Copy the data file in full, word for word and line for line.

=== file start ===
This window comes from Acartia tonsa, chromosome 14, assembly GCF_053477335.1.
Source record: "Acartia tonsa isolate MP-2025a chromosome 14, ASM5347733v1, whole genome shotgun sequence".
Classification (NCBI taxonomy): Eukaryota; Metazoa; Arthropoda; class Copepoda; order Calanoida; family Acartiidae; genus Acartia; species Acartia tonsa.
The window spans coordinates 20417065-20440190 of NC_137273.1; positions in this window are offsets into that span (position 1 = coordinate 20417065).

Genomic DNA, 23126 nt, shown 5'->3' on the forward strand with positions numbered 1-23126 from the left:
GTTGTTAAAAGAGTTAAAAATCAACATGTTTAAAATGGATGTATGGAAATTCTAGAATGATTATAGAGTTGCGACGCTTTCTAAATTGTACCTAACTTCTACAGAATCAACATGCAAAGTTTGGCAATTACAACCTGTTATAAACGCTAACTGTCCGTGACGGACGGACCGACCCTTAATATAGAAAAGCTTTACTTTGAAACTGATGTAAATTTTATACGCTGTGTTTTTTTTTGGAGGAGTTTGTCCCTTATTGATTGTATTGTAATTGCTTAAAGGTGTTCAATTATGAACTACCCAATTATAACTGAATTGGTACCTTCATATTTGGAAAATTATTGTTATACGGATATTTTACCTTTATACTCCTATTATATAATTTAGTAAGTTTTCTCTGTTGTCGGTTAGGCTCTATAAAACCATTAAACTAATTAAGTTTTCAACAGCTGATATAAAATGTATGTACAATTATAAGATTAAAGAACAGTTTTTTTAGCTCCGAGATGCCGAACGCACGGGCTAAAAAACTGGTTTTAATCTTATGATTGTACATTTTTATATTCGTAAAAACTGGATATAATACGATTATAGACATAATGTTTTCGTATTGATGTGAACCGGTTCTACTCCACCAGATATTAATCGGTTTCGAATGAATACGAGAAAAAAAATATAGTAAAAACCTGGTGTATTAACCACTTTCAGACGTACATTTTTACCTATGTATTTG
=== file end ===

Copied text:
This window comes from Acartia tonsa, chromosome 14, assembly GCF_053477335.1.
Source record: "Acartia tonsa isolate MP-2025a chromosome 14, ASM5347733v1, whole genome shotgun sequence".
Classification (NCBI taxonomy): Eukaryota; Metazoa; Arthropoda; class Copepoda; order Calanoida; family Acartiidae; genus Acartia; species Acartia tonsa.
The window spans coordinates 20417065-20440190 of NC_137273.1; positions in this window are offsets into that span (position 1 = coordinate 20417065).

Genomic DNA, 23126 nt, shown 5'->3' on the forward strand with positions numbered 1-23126 from the left:
GTTGTTAAAAGAGTTAAAAATCAACATGTTTAAAATGGATGTATGGAAATTCTAGAATGATTATAGAGTTGCGACGCTTTCTAAATTGTACCTAACTTCTACAGAATCAACATGCAAAGTTTGGCAATTACAACCTGTTATAAACGCTAACTGTCCGTGACGGACGGACCGACCCTTAATATAGAAAAGCTTTACTTTGAAACTGATGTAAATTTTATACGCTGTGTTTTTTTTTGGAGGAGTTTGTCCCTTATTGATTGTATTGTAATTGCTTAAAGGTGTTCAATTATGAACTACCCAATTATAACTGAATTGGTACCTTCATATTTGGAAAATTATTGTTATACGGATATTTTACCTTTATACTCCTATTATATAATTTAGTAAGTTTTCTCTGTTGTCGGTTAGGCTCTATAAAACCATTAAACTAATTAAGTTTTCAACAGCTGATATAAAATGTATGTACAATTATAAGATTAAAGAACAGTTTTTTTAGCTCCGAGATGCCGAACGCACGGGCTAAAAAACTGGTTTTAATCTTATGATTGTACATTTTTATATTCGTAAAAACTGGATATAATACGATTATAGACATAATGTTTTCGTATTGATGTGAACCGGTTCTACTCCACCAGATATTAATCGGTTTCGAATGAATACGAGAAAAAAAATATAGTAAAAACCTGGTGTATTAACCACTTTCAGACGTACATTTTTACCTATGTATTTG